“If a development project has ever given back to the community, it’s this one,” said Kalman Pipo, a member of the borough’s Historic Preservation Commission. “If this project doesn’t go through, we are going to lose this house” to the wrecking ball, he said.

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LITTLE SILVER: BENEVEDIS HOUSE RAZED

ls benevidis 071916 2benevedis 070915 2As part of a plan to create more parking at Sickles Park in Little Silver, the borough-owned Benevedis house at the park’s entrance on Rumson Road was demolished this week.

Unlike the National Historic Landmark Parker Homestead next door, the 113-year old house was not considered historically significant, and became unusable after a radiator burst during a cold snap in February 2015, causing water damage throughout, official have said.

As reported by redbankgreena cache of rare old baseball cards was salvaged from the home among other items associated with the Parker farm, which dates to the early 1665(Photos by John T. Ward. Click to enlarge)

RED BANK: FORTUNE HOUSE PLAN SCHEDULED

rb fortune house 100614 3Fortune future 062816Developer Roger Mumford‘s plan to save the dilapidated T. Thomas Fortune house on Drs. James Parker Boulevard in Red Bank faces its first test this week.

The proposal, which is backed by a volunteer group hoping to preserve the pioneering civil rights journalist’s home, calls for restoring the National Historic Register structure for use as a cultural center devoted to preserving African American history and serving as a resource for social justice initiatives. The plan, dubbed “Fortune Square,” also includes a 32-unit apartment building proposed for the rear of the property. Multiple variances are required.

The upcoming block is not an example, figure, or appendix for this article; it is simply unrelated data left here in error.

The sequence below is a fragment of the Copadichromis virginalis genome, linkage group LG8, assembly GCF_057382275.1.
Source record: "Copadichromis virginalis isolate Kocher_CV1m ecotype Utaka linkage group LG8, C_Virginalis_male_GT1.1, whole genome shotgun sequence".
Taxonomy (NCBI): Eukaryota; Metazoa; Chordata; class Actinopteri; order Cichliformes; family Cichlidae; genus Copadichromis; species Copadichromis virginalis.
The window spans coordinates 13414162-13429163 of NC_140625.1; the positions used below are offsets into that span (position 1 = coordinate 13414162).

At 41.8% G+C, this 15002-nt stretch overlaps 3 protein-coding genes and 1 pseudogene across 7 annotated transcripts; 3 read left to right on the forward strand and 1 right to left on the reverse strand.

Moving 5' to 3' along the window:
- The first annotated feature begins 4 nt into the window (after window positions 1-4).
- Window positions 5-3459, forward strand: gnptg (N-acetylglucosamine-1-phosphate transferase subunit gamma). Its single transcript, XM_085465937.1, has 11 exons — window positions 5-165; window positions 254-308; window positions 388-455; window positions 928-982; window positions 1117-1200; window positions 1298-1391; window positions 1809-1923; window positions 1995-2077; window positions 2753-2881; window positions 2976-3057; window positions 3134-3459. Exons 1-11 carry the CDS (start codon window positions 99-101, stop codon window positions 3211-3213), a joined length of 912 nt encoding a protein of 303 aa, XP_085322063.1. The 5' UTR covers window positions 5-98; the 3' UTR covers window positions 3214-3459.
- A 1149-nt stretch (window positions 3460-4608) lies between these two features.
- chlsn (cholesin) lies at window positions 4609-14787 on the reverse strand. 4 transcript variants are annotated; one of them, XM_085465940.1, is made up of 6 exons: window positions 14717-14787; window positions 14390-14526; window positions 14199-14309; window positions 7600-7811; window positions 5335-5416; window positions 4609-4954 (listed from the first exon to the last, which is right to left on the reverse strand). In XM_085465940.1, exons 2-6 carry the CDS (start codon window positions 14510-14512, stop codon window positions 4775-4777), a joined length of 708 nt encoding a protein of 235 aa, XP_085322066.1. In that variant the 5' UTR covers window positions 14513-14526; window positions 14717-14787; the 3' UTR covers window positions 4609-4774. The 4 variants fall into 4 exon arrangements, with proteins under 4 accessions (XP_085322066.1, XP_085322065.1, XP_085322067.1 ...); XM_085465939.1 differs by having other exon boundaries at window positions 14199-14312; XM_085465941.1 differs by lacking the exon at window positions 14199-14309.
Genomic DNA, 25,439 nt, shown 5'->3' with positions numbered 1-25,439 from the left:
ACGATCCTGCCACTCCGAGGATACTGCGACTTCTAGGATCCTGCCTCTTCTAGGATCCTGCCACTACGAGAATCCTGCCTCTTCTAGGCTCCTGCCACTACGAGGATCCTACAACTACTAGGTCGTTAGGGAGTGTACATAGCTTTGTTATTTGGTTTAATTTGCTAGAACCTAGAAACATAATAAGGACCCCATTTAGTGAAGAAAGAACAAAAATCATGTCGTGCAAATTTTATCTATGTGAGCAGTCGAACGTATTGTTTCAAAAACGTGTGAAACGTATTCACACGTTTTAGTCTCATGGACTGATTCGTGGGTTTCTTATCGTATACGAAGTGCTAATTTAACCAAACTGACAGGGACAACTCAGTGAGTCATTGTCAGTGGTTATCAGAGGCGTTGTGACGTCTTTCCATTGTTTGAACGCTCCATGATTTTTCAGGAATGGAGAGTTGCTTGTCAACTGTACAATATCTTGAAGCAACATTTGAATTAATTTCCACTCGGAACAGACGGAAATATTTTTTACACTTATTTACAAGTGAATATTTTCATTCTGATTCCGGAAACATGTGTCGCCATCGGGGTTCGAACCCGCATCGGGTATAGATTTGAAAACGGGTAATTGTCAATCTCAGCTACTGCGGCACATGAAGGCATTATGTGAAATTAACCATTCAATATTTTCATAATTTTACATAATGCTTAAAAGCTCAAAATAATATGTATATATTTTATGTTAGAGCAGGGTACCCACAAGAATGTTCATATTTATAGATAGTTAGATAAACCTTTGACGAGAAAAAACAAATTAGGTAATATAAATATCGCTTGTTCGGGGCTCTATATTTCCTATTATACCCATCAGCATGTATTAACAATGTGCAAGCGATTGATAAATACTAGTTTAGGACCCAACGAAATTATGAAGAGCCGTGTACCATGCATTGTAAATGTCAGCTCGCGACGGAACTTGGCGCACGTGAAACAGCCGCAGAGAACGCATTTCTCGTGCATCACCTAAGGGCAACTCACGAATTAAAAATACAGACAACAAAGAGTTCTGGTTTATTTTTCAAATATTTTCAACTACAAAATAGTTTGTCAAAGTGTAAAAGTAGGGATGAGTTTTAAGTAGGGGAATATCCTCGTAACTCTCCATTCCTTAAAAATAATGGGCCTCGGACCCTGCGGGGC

The hearing is scheduled for 6:30 p.m. at borough hall, 90 Monmouth Street. Here’s the agenda: RBZB agenda 072116 (Click to enlarge)

 

FAIR HAVEN: LAIRD’S GETTING SQUEEZED OUT

budnicks brounley 071116Bob and Rose Budnick outside their store with longtime customer Katherine Brounley. (Photo by John T. Ward. Click to enlarge)

By JOHN T. WARD

retail churn smallTucked into the corner of a Fair Haven strip mall, marked with minimal signage, Laird’s Stationery is easy to miss if you’re not looking for it. But locals know it, and know it as a jam-packed emporium of not only paper goods and office supplies, but everything from backpacks to wiffle bats.

“The register never stops ringing,” owner Bob Budnick said early this week, as three customers converged at the front desk to pay for their purchases. “This store is woven into the fabric of a lot of people’s lives.”

But the register is about to stop ringing, here at least, and the business may be doomed, said Budnick and his wife.

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RED BANK: GILDA IN THE HERE AND NOW

Gilda Rogers BCCGilda Rogers is the guest for the latest in a series of Author Talk events, Wednesday at the Red Bank Library — followed on July 18 by a special presentation at Project Write Now on Bridge Avenue.

Red Bank regulars know her from many different settings, and wearing many figurative hats — from faculty member at Red Bank Regional and coordinator of special community outreach initiatives for Two River Theater, to local talk show host, and onetime proprietor of Frank Talk Art Bistro, a much-missed Shrewsbury Avenue storefront that was as delightfully difficult to summarize as the woman who put her stamp on it.

Writer, activist and producer Gilda Rogers remains very visible around Red Bank in the coming days, beginning with an appearance at the Red Bank Public Library on Wednesday, July 13. Scheduled for 7 p.m., it’s the latest event in the library’s monthly Author Talk series; a session that finds the author of “Arrested Development: The State of Black Achievement and Education in Hip Hop America” discussing her debut as a dramatist, with a work entitled “Supernatural: The Play.”